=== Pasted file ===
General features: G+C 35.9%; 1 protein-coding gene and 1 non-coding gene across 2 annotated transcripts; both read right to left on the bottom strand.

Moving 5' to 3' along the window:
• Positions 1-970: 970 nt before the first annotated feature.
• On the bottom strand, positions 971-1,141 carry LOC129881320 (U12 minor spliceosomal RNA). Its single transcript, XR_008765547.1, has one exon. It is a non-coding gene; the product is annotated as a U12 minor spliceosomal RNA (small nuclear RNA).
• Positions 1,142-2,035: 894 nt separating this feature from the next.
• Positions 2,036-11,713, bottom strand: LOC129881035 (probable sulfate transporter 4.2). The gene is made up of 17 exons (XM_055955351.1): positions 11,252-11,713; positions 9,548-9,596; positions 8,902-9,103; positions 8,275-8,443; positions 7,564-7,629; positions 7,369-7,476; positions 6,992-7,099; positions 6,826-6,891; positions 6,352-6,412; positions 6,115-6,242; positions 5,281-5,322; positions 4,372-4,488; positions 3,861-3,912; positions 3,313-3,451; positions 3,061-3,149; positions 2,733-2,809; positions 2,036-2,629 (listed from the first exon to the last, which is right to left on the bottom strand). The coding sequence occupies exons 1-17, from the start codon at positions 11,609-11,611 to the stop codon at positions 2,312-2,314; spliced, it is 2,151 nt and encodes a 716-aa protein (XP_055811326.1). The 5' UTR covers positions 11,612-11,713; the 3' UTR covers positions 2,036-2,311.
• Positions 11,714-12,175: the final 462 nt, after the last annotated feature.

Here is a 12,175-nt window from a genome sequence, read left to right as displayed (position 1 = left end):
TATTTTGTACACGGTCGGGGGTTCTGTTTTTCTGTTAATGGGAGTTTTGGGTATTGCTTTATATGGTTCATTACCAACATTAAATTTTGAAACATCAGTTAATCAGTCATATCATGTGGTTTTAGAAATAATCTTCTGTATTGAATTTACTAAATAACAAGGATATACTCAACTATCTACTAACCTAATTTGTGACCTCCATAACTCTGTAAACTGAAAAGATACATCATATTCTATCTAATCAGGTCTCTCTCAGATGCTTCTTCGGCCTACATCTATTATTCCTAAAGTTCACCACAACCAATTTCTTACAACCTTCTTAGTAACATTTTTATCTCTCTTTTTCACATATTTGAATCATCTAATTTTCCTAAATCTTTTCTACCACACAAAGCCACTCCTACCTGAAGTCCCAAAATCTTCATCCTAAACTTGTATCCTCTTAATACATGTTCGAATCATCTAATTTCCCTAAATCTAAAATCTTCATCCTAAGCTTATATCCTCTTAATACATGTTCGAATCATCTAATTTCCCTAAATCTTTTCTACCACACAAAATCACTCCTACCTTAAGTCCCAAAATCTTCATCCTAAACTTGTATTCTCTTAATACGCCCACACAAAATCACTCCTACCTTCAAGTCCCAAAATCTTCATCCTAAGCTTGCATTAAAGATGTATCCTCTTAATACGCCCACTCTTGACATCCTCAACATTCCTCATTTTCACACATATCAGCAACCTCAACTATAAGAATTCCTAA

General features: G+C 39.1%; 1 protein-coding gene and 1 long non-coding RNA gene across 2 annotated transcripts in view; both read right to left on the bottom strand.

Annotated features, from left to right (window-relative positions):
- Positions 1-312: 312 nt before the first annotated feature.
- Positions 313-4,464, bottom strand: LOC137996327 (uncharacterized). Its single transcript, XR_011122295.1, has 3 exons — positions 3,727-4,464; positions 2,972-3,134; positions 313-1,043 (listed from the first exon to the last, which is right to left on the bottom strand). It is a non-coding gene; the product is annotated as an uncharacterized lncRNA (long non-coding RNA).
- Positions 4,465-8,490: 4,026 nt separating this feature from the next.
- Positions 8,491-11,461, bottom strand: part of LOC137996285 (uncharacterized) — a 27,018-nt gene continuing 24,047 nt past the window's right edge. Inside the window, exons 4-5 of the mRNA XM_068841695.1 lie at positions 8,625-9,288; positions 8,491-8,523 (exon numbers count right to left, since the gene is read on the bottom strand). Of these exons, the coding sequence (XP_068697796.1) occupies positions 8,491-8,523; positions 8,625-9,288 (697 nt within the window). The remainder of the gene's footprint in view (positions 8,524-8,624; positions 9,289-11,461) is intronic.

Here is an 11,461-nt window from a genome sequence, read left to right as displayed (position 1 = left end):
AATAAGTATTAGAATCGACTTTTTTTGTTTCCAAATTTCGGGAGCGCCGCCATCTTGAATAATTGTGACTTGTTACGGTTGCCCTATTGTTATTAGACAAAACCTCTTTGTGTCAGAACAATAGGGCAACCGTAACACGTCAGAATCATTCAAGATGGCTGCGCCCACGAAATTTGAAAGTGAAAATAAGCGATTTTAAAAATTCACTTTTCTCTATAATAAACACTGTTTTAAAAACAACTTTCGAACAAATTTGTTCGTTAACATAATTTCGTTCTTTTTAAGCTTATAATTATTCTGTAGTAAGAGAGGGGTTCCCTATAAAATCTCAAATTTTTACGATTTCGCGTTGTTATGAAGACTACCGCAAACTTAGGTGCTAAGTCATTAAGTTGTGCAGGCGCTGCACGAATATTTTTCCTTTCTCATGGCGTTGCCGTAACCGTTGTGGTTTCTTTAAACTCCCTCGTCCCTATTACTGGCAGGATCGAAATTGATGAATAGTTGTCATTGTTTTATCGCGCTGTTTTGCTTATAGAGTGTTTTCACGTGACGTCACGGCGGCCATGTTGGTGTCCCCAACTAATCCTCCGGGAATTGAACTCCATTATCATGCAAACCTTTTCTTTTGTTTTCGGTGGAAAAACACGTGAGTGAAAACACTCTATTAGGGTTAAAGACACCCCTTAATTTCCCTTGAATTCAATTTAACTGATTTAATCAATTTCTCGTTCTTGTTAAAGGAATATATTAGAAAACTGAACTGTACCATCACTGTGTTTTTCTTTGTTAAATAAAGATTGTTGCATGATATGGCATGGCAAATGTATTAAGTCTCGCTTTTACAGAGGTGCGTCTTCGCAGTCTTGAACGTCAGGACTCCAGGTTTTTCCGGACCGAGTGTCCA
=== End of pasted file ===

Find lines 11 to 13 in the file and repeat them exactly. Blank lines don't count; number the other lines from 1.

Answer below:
Annotated features, from left to right (window-relative positions):
- Positions 1-312: 312 nt before the first annotated feature.
- Positions 313-4,464, bottom strand: LOC137996327 (uncharacterized). Its single transcript, XR_011122295.1, has 3 exons — positions 3,727-4,464; positions 2,972-3,134; positions 313-1,043 (listed from the first exon to the last, which is right to left on the bottom strand). It is a non-coding gene; the product is annotated as an uncharacterized lncRNA (long non-coding RNA).